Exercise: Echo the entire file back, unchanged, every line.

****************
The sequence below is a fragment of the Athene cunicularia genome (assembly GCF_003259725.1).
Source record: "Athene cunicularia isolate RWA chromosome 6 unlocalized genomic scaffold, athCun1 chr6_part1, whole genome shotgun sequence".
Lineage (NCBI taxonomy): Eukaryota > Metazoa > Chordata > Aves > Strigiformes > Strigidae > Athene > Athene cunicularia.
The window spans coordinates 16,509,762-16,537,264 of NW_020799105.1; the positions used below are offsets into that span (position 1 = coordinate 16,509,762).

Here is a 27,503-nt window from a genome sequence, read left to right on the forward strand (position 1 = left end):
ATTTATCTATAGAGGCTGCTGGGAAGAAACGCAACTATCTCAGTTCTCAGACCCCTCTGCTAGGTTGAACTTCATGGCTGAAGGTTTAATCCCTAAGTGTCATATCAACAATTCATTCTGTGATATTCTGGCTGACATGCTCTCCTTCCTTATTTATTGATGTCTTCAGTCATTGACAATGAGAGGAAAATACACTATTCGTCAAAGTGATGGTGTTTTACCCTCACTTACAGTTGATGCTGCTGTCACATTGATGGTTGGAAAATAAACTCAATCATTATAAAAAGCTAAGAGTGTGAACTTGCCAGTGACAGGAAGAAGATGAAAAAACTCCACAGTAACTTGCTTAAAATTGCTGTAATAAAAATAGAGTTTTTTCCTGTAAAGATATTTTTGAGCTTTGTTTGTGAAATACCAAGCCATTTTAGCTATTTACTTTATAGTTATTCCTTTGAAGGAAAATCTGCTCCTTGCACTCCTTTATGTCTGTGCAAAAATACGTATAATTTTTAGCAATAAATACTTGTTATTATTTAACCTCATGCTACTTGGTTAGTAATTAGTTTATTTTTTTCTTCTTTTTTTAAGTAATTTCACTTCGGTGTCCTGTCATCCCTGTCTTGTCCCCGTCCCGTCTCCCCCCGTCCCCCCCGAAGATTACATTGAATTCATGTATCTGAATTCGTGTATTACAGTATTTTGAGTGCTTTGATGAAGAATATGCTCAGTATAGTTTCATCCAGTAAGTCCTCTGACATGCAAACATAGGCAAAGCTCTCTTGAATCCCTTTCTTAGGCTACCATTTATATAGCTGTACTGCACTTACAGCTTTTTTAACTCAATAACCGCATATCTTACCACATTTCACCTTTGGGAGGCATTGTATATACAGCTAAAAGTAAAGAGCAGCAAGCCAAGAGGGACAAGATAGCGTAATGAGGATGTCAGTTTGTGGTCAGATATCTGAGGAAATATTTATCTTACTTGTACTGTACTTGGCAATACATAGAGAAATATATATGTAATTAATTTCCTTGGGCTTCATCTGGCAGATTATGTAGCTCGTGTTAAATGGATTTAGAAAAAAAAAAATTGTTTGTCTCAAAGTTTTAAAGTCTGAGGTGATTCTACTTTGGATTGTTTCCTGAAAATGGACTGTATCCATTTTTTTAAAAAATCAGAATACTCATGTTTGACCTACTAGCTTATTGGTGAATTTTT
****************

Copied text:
The sequence below is a fragment of the Athene cunicularia genome (assembly GCF_003259725.1).
Source record: "Athene cunicularia isolate RWA chromosome 6 unlocalized genomic scaffold, athCun1 chr6_part1, whole genome shotgun sequence".
Lineage (NCBI taxonomy): Eukaryota > Metazoa > Chordata > Aves > Strigiformes > Strigidae > Athene > Athene cunicularia.
The window spans coordinates 16,509,762-16,537,264 of NW_020799105.1; the positions used below are offsets into that span (position 1 = coordinate 16,509,762).

Here is a 27,503-nt window from a genome sequence, read left to right on the forward strand (position 1 = left end):
ATTTATCTATAGAGGCTGCTGGGAAGAAACGCAACTATCTCAGTTCTCAGACCCCTCTGCTAGGTTGAACTTCATGGCTGAAGGTTTAATCCCTAAGTGTCATATCAACAATTCATTCTGTGATATTCTGGCTGACATGCTCTCCTTCCTTATTTATTGATGTCTTCAGTCATTGACAATGAGAGGAAAATACACTATTCGTCAAAGTGATGGTGTTTTACCCTCACTTACAGTTGATGCTGCTGTCACATTGATGGTTGGAAAATAAACTCAATCATTATAAAAAGCTAAGAGTGTGAACTTGCCAGTGACAGGAAGAAGATGAAAAAACTCCACAGTAACTTGCTTAAAATTGCTGTAATAAAAATAGAGTTTTTTCCTGTAAAGATATTTTTGAGCTTTGTTTGTGAAATACCAAGCCATTTTAGCTATTTACTTTATAGTTATTCCTTTGAAGGAAAATCTGCTCCTTGCACTCCTTTATGTCTGTGCAAAAATACGTATAATTTTTAGCAATAAATACTTGTTATTATTTAACCTCATGCTACTTGGTTAGTAATTAGTTTATTTTTTTCTTCTTTTTTTAAGTAATTTCACTTCGGTGTCCTGTCATCCCTGTCTTGTCCCCGTCCCGTCTCCCCCCGTCCCCCCCGAAGATTACATTGAATTCATGTATCTGAATTCGTGTATTACAGTATTTTGAGTGCTTTGATGAAGAATATGCTCAGTATAGTTTCATCCAGTAAGTCCTCTGACATGCAAACATAGGCAAAGCTCTCTTGAATCCCTTTCTTAGGCTACCATTTATATAGCTGTACTGCACTTACAGCTTTTTTAACTCAATAACCGCATATCTTACCACATTTCACCTTTGGGAGGCATTGTATATACAGCTAAAAGTAAAGAGCAGCAAGCCAAGAGGGACAAGATAGCGTAATGAGGATGTCAGTTTGTGGTCAGATATCTGAGGAAATATTTATCTTACTTGTACTGTACTTGGCAATACATAGAGAAATATATATGTAATTAATTTCCTTGGGCTTCATCTGGCAGATTATGTAGCTCGTGTTAAATGGATTTAGAAAAAAAAAAATTGTTTGTCTCAAAGTTTTAAAGTCTGAGGTGATTCTACTTTGGATTGTTTCCTGAAAATGGACTGTATCCATTTTTTTAAAAAATCAGAATACTCATGTTTGACCTACTAGCTTATTGGTGAATTTTT